Daniel Altman

When the Petrodollars Run Out

Oil and gas prices are falling through the floor. And some countries are woefully unprepared for the drop.

It's good to be Vladimir Putin these days. The Russian president can jerk most European countries around without fearing the consequences, thanks to their dependence on his natural gas. Meanwhile, Putin's customers are probably dreaming of the day when they can tell him to piss off. But when they can finally live independently of his resources, international influence won't be the only thing that crumbles for Russia and other petrostates.

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Is Syria a Pay-to-Play Conflict?

A quick look at whether defense money played a role in Congress authorizing Obama's war in Iraq and Syria.

Just a few months ago, hardly anyone was clamoring for American involvement in Syria. The drumbeat of casualties in the country's civil war had become monotonous, and any intervention was likely to have a strategic rather than a humanitarian rationale. Yet engaging in the conflict will be a huge boon for one group: the American arms industry.

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What Economists Don't Understand About Scots

Everyone from Paul Krugman to Joseph Stiglitz is weighing in on Scotland’s risky bet. But they don’t get the feeling of yes.

Should Scotland vote to leave the United Kingdom and become an independent nation? Economists think they know the answer. But why should anyone in Scotland listen to them?

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How to Get Away With Almost Anything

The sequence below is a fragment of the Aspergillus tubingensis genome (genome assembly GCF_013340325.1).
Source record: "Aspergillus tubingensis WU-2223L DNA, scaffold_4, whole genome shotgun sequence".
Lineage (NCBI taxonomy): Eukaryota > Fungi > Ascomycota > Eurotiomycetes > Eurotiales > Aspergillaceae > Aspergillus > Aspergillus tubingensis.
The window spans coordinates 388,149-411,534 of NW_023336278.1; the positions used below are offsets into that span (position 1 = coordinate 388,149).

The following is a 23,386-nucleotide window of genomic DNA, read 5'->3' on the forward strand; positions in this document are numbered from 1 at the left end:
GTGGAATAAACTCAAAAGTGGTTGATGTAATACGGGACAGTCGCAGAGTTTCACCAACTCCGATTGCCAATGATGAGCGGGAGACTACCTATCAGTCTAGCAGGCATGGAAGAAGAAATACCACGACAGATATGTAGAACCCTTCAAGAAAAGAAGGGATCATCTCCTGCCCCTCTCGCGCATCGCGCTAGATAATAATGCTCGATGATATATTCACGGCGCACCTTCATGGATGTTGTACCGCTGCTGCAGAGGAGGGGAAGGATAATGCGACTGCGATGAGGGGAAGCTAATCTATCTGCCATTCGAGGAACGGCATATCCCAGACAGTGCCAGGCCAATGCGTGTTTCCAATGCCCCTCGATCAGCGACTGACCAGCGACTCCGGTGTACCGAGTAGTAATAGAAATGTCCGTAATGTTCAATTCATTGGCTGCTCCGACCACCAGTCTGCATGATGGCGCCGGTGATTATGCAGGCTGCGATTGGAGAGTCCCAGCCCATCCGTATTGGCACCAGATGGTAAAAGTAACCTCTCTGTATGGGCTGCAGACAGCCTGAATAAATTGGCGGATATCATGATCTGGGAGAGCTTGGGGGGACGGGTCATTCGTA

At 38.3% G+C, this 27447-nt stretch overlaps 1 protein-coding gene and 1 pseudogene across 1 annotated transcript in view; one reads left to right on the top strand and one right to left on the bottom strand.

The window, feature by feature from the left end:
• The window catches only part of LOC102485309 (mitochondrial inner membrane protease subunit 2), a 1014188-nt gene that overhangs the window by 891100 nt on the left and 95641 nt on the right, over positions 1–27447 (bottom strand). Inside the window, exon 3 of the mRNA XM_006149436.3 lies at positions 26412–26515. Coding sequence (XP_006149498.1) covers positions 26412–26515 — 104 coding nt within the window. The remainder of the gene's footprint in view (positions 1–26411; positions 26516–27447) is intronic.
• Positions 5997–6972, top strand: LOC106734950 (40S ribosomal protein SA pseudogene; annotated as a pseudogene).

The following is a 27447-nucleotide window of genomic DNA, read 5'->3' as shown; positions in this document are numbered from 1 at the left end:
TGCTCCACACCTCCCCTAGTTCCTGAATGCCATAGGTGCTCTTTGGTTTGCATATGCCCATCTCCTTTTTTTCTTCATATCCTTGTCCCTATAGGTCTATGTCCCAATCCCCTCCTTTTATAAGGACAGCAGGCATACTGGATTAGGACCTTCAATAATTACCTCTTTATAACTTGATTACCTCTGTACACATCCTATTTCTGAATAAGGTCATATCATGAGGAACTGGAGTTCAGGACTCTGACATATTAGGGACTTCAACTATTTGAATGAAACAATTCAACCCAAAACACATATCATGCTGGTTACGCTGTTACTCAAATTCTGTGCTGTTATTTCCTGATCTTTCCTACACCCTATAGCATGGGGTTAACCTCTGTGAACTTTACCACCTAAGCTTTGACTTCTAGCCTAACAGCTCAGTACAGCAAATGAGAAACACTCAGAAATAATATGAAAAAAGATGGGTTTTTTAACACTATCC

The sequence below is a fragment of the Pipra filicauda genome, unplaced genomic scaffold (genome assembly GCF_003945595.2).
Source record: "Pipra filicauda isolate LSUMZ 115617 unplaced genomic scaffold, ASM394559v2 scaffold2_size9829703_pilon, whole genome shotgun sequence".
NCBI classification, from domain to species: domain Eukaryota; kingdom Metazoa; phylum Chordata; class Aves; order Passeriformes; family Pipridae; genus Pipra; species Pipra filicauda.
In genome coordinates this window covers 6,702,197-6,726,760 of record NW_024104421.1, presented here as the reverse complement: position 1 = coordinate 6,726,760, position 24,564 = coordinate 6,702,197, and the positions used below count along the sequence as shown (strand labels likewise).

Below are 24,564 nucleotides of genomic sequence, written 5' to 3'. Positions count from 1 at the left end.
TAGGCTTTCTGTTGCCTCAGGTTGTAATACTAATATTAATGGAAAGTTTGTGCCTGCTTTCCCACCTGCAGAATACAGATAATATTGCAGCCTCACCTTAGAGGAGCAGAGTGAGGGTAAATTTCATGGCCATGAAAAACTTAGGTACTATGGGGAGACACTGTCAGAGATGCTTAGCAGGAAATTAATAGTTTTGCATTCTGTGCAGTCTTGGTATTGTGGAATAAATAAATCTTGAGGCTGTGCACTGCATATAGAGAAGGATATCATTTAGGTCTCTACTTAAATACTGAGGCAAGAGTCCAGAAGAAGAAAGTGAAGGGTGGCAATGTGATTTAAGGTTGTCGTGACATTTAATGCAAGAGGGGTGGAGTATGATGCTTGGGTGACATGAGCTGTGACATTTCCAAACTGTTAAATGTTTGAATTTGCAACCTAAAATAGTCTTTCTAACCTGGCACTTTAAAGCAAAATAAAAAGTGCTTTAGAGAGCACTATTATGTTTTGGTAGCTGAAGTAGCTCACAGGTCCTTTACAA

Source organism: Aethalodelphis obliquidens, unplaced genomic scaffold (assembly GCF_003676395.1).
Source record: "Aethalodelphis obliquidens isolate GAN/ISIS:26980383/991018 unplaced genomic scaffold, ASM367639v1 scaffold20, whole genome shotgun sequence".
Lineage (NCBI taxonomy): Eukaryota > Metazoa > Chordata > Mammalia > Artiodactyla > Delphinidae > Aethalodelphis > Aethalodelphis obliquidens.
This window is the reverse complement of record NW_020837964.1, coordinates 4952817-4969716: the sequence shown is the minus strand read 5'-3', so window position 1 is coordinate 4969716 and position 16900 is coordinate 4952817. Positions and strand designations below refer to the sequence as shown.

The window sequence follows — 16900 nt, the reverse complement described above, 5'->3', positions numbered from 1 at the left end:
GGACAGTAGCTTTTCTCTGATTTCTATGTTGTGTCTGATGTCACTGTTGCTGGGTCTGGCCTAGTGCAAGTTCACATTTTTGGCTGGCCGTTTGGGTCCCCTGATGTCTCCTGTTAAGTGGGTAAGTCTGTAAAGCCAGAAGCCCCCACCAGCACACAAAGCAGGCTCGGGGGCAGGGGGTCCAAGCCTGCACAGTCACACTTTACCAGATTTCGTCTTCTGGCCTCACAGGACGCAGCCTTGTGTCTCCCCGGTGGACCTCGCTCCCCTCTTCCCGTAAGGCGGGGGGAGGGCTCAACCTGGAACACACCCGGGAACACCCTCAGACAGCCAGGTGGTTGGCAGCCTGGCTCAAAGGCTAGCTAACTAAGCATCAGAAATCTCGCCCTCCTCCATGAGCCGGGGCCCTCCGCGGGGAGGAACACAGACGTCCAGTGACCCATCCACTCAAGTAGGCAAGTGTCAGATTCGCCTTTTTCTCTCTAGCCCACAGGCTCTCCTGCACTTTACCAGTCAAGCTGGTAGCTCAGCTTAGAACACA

How evildoers benefit from the world's ADD.

How many big stories can you follow at the same time? The war in Ukraine? The Islamic State in Iraq? Jennifer Lawrence's nudie pics? If you're scheduling segments for television news or placing articles on a newspaper's homepage, probably not that many. But even if you're just a casual observer, you might not have the head space for more than two or three major events; after all, you have to worry about your work, family, and everything else as well. That's where things get interesting.

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Why Won't Apple Hire Me?

America's best -- and most cash-rich -- companies aren't helping fix the labor gap. But it's not because interest rates are too high.

Despite moderate growth in the economy and historically low interest rates, the American labor market still hasn't fully recovered since the big hit of the global financial crisis. True, the unemployment rate has fallen by 3.8 percentage points since its peak in 2009, but the percentage of Americans employed has barely changed. At last week's conference in Jackson Hole, Wyoming, Federal Reserve Chair Janet Yellen and other worthies lamented the difficulty of using monetary policy to address this problem. But the questions they should be asking are more fundamental.

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